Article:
View Full Version : Hosting my own domain

17-01-2004, 08:53 AM
Hi there,
I've been mucked around by my hosting company over the last few days and I was stupid enough to keep my email account tied in with them (so I can use my domain that I own).

Now that I've learnt my lesson, I am wondering if anyone has experience hosting a website and especially email on a local machine. Preferably at no cost, but I'm willing to extend the budget to around the same as I pay for hosting a year (~$100).

So, rules are that I want to use my .co.nz domain, I already have a server at my house which is online near enough to 24/7, and I would like to keep costs to a minimum.

Thanks heaps,
Jonathan Giles.

17-01-2004, 09:17 AM
You can quite easily host it on your own, but there are some things to remember.

Your server at home must have a static IP address eg. if you're using Jetstream, then you should be ok, but if you're on a dial-up connection, then no (because your IP address changes every time you dial up).

Also, your terms of use agreement with your ISP most likely says that you are not allowed to host web/mail servers on your home PCs.

But... assuming the above are no problems, then all you would need to do is to get appropriate software, and get the domain registrar to point your domain to your home server.

As a webserver, I would suggest using XAMPP, a preconfigured, easy to set up webserver for Windows. (http://www.apachefriends.org/xampp-en.html). That will give you all the webhosting capabilities you would ever need.

As for Mailserver, something like mDaemon would do the job, but that costs money (from memory it isn't too expensive). There are probably freeware mailservers out there, so have a look on the net and you should find something useful.

17-01-2004, 09:26 AM
I also forgot that XAMPP has the Mercury Mail Server, a freeware mail server proudly made in New Zealand. This mail server should be capable to fulful your email needs.


17-01-2004, 09:27 AM
Thanks for your reply - I should have clarified my current situation.

I have jetstream starter (128k), I have no issues running a server against my agreement (if it's stipulated - I've never really read it), however this means I have a dynamic IP address.

This would mean I would need to look into a Dynamic DNS host would I not? I see lots of dynamic DNS hosts (http://www.dns2go.com and http://dyndns.org are the main two), however their services are rather expensive once you add on both dynamic DNS and email backup.

My server PC is already setup in terms of software (except mail software), however I am still downloading XAMPP out of curiosity (plus it's far more recent than my setup :)).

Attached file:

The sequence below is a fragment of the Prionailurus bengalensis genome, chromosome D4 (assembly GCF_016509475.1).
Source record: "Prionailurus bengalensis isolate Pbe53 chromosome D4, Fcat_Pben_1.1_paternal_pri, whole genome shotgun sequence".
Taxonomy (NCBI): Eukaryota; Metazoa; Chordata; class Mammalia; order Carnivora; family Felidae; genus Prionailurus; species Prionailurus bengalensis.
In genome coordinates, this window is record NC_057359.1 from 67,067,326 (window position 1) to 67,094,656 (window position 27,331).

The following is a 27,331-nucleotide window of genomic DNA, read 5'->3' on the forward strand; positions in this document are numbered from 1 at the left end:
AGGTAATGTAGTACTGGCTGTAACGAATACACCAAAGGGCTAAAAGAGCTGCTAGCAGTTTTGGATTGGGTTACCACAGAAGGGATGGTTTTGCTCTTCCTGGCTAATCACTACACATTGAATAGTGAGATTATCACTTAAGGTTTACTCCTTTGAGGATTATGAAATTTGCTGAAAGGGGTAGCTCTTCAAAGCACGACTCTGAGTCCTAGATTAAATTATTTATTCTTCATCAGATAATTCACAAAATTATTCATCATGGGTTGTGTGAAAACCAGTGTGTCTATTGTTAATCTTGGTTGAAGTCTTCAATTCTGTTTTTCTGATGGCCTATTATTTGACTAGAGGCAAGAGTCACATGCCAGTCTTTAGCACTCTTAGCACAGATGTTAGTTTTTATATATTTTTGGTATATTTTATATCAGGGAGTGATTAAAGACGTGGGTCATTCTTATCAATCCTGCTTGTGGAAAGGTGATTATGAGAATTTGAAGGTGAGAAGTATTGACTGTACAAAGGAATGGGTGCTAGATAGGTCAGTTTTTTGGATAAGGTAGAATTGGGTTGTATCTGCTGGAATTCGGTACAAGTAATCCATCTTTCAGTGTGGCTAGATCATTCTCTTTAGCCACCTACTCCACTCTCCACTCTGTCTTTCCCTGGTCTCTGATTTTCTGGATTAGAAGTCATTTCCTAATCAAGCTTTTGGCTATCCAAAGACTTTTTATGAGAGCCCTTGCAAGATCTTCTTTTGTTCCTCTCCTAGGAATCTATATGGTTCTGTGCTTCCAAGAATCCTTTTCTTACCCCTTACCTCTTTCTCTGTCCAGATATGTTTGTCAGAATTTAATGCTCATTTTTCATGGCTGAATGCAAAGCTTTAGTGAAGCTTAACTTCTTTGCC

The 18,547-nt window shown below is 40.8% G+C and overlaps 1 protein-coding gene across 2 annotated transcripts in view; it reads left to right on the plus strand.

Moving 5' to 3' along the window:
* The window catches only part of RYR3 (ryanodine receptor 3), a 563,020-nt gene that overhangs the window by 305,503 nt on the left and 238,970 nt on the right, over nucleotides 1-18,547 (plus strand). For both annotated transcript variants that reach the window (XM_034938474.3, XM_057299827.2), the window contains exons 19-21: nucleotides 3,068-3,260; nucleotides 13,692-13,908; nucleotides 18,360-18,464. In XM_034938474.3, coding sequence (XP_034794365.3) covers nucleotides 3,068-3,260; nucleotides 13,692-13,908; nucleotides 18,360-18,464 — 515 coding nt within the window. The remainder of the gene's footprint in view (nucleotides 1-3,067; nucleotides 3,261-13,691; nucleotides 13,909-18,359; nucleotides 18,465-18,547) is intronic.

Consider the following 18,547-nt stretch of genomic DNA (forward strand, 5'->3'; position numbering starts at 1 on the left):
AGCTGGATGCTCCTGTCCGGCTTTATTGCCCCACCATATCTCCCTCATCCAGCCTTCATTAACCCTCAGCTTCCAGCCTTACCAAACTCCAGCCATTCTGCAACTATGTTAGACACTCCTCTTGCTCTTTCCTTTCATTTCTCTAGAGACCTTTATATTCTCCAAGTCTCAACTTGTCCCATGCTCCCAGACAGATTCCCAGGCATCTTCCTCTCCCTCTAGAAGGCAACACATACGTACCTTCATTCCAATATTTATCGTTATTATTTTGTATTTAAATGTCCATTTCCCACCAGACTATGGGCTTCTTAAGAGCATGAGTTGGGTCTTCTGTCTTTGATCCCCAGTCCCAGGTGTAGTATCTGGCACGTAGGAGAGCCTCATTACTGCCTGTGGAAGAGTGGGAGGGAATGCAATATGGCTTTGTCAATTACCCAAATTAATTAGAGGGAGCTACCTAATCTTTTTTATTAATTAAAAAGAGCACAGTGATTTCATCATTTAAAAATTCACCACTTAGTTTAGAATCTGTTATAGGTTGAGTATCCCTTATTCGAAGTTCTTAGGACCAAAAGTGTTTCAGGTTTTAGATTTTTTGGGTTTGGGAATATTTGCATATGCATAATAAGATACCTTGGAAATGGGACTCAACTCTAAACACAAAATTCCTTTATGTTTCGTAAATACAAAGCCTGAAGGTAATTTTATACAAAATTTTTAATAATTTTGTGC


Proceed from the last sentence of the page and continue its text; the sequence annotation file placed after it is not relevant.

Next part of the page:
17-01-2004, 09:32 AM
is a free dynamic dns thing,

i use it and it is up 99% of the time.

17-01-2004, 09:35 AM
Thanks for your reply.

I have looked into them - they are indeed another option.

However, they still restrain me in the fact that I want to use my own domain name, and hence their costs will build up.

I will definitely look into them again however.


17-01-2004, 09:46 AM
I guess another question I need answered is whether or not I would need a backup MX server for my email.

This would provide me with the security that my emails are being stored should my server crash or something.
It is however more often than not more expensive than the Dynamic DNS service most providers offer.

I hope someone can clarify whether this is required or not,
Thanks in advance,

17-01-2004, 11:00 AM
Here's a few things that might help, I hope Im not throwing you in the deep end here:

Stored emails? Not likely sorry....

Even if they're queued... Just dont go there, you wont be WANTING a server crash.. Plan that if your server DOES crash, that you will only lose one or two emails that _may_ have been queued at the time. You're going to plan to have a server than WONT crash (I'd hope at least) only plan to have 30-60 seconds down-time while it reboots should you cut the power cord to your server or the router! You shouldnt need any other down-time. Power-cuts are the exception to the rule, but a UPS will help through minor power-cuts!

Try QMail if you REALLY want security (This however requires you to be running Linux). Its had Zero bugs so far and its probably the securist server app I know of! It will take a bit of setting up, so it may pay to look into something else if you want no-fuss.
http://cr.yp.to/qmail/guarantee.html is their security Gaurantee!

I _will_ recommend Linux, its cheap (You cant get much cheaper than free) and its damn reliable Im telling ya! Ive been running a Jabber server on a P300 on my own JetStream Starter account (I phoned up Ihug just to make sure I could host, they said its all good, no worries) and I setup a really basic system with little but a compiler, editor and a few other lil command line apps. Since then Ive tried out 3x mail-servers (Im using postfix now) and its still up and running after 12 days :D